Wasabi Fields (cc-07)

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The most typical specialties, the most traditional restaurants and producers.

Wasabi and sushi. Wasabi and sushi.


Wasabi and sushi.

According to tradition, when making sushi wasabi should be placed between the rice and the fish. Outside Japan, it’s generally added to soy sauce: in this case, sushi should be gently dipped in the mixture.
The same mixture is used to accompany ‘sashimi’.

Wasabi: the nutritional properties. Wasabi: the nutritional properties.


The nutritional properties.

Wasabi contains vitamin C and, in smaller quantities, vitamins A and B. Iron, zinc, calcium and potassium are also present. Its antibacterial and antiseptic properties are reknown. Many Japanese believe it has aphrodisiac effects. It has recently been discovered that it can prevent some types of cancer.

Wasabi: Wind God Fujin (img-03)


Where is wasabi from?

The wasabi plant, used to prepare the famous condiment, since ancient times grows naturally in the Japanese mountainous areas, along the streams where cold and uncontaminated water flows. Its cultivation began during the ‘Edo’ period (1603 / 1868), mainly in the Shizuoka region (Izu peninsula). Nowadays the most suitable places are the prefectures of Nagano, Iwate and Shimane.

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Is wasabi spicy?

Wasabi is quite hot, but its spiciness differs from that of chili peppers. The latter contains, in fact, capsaicin (*1), a substance that stimulates the receptors of the mouth, the Japanese specialty contains allyl isothiocyanate, which affects those of the nose, often causing lacrimation: an effect that explains its nickname ‘namida’ (‘tears’ in Japanese).

It should be added that while the ‘fire’ used by chili peppers can burn for several minutes, that of wasabi generally lasts just a handful of seconds.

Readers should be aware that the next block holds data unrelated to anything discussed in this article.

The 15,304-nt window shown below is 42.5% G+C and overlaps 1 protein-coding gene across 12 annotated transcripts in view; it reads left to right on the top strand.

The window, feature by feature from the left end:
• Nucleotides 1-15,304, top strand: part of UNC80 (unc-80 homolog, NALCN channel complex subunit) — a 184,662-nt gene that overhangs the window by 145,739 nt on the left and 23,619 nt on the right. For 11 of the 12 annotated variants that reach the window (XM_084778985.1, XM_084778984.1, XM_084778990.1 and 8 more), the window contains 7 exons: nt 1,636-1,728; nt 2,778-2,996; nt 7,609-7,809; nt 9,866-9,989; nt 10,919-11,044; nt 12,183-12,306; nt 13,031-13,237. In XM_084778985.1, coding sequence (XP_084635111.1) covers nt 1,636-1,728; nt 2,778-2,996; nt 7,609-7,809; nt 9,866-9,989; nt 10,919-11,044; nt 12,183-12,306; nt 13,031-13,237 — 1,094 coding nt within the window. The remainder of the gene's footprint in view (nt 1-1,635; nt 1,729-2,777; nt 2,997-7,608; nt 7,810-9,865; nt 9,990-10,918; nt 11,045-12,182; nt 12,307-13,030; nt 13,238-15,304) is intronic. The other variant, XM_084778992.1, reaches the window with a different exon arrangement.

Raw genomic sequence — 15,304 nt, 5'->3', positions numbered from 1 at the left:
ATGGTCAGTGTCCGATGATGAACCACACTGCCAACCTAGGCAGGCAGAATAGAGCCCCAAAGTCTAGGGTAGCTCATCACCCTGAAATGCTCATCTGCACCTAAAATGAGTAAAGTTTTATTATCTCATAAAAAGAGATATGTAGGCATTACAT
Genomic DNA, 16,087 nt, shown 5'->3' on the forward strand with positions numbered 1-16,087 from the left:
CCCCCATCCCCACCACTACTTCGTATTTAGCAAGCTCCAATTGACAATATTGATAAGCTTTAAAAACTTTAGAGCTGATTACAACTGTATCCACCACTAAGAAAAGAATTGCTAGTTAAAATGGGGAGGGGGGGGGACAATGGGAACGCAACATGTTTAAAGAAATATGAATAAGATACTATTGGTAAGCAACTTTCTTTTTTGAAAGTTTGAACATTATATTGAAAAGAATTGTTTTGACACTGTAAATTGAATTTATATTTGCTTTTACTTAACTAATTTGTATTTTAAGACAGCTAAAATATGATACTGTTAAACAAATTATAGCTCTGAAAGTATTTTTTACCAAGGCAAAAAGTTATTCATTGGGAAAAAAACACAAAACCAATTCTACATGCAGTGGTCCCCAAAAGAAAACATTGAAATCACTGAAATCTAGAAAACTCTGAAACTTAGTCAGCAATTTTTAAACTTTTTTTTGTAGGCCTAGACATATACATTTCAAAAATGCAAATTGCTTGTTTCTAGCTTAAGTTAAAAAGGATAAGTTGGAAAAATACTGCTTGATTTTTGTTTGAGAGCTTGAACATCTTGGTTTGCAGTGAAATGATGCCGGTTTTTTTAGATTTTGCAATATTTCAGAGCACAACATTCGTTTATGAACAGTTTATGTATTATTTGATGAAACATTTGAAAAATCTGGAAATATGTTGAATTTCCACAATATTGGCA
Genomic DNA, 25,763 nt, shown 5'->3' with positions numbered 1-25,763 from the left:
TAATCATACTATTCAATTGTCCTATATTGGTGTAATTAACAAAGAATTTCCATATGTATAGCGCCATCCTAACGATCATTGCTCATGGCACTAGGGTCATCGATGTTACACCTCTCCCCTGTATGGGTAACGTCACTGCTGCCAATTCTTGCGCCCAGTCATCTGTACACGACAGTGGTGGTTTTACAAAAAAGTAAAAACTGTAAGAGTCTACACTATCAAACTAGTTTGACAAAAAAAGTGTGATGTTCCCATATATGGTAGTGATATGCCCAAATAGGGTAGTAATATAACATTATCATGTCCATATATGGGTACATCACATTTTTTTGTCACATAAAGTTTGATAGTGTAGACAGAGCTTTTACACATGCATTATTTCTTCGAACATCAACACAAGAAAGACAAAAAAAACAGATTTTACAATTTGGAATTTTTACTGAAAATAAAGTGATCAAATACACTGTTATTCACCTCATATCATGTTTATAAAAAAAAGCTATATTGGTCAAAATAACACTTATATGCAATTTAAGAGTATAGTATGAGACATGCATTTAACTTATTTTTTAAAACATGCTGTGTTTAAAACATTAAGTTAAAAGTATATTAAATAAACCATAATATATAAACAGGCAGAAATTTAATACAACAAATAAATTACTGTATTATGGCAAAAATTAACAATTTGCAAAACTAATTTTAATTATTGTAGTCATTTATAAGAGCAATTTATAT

*1: The ‘Scoville’ scale measures the spiciness of peppers according to their content of capsaicin. Wasabi, being free of capsaicin, is excluded from this ranking.


Japanese music.

Traditional Japanese music to accompany the reading of this article:

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Is wasabi horseradish?

Although horseradish is widely used to produce a great part of ‘commercial’ wasabi sauce (or, rather, its substitute), it’s NOT wasabi. However, it’s important to remember that both plants belong to the same botanical family: the ‘Brassicaceae’ (also known as ‘Crucifers’).


The movie.

Perhaps not everyone knows that ‘Wasabi’ is the name of one of the most famous films by the French director Luc Besson (2001). Very famous is the scene in which the protagonist, played by Jean Reno, manages to ingest a large portion of the Japanese specialty without any apparent reaction: this pushes his guest to imitate him, with the obvious, tragicomic effects.


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The images bearing the logo ‘webfoodculture’ are copyrighted.

The following images are public domain:

img-01 (*) – Portrait of Tokugawa Ieyasu, XVII Sec., Kanō Tan’yū (Wikipedia Link) {PD-Art} {PD-US}
img-02 (*) – Wasabi, Iwasaki Kanen, 1828 (Wikipedia Link) {PD-Art} {PD-US}
img-03 (*) – Wind God Fujin, Ogata Korin, XVII Sec. (Wikipedia Link) {PD-Art} {PD-US}
img-04 (*) – Raphanus raphanistrum, Johann Georg Sturm, 1796 (Wikipedia Link)

These images are made available under the Creative Commons CC0 1.0 Universal Public Domain Dedication:

cc-01 – Wasabi horseradish, image belonging to publicdomainq.net (Wikipedia Link)

The following images are made available under the Creative Commons CC0 2.0 Universal Public Domain Dedication:

cc-02 – Wasabi flower, image belonging to Nagarazoku (Wikipedia Link)
cc-03 – Jean Reno and Juliette Binoche, image belonging to Nikita~commonswiki (Wikipedia Link)

The following images are made available under the Creative Commons Attribution-ShareAlike 3.0 Unported (CC BY-SA 3.0):

cc-04 – Daio Wasabi, Azumino, Nagano Prefecture, Japan, image belonging to 663highland (Wikipedia Link)
cc-05 – Wooden tablet ‘Mokkan’, image belonging to さぱしあ (Wikipedia Link)
cc-06 – Wasabi and Oroshigane, image belonging to Chris 73 (Wikipedia Link)
cc-07 – 山葵田 Wasabi Fields, image belonging to Lienyuan Lee (Wikipedia Link)

Header images:

img-01 (*) – Portrait of Tokugawa Ieyasu, XVII Sec., Kanō Tan’yū (Wikipedia Link) {PD-Art} {PD-US}
cc-01 – Wasabi horseradish, image belonging to publicdomainq.net (Wikipedia Link)
cc-04 – Daio Wasabi, Azumino, Nagano Prefecture, Japan, image belonging to 663highland (Wikipedia Link)

(*) The copyright of this image has expired.
(**) Image released in public domain by its author.